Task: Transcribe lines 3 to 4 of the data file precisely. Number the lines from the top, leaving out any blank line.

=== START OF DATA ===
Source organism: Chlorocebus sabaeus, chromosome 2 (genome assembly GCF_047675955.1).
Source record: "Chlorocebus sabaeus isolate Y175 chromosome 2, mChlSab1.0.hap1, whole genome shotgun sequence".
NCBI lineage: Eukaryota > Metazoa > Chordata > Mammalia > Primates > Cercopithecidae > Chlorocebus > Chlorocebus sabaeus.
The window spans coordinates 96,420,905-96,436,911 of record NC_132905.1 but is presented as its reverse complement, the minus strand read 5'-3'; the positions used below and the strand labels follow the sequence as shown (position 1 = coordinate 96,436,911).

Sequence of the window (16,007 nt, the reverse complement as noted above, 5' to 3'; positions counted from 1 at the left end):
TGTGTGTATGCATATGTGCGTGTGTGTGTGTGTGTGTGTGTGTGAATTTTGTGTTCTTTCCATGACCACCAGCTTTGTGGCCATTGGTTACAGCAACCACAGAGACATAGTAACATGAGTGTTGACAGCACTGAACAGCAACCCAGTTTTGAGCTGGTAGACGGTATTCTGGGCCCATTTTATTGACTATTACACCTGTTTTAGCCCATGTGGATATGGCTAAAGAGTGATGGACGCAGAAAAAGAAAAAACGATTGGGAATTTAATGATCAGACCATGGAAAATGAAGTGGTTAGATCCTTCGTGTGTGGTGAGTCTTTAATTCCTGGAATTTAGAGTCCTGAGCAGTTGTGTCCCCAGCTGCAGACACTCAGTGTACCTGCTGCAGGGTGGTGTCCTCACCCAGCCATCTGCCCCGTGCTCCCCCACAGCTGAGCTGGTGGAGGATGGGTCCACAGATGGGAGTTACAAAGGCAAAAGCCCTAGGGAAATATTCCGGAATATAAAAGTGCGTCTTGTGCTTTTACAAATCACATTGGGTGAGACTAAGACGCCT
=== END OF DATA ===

NCBI lineage: Eukaryota > Metazoa > Chordata > Mammalia > Primates > Cercopithecidae > Chlorocebus > Chlorocebus sabaeus.
The window spans coordinates 96,420,905-96,436,911 of record NC_132905.1 but is presented as its reverse complement, the minus strand read 5'-3'; the positions used below and the strand labels follow the sequence as shown (position 1 = coordinate 96,436,911).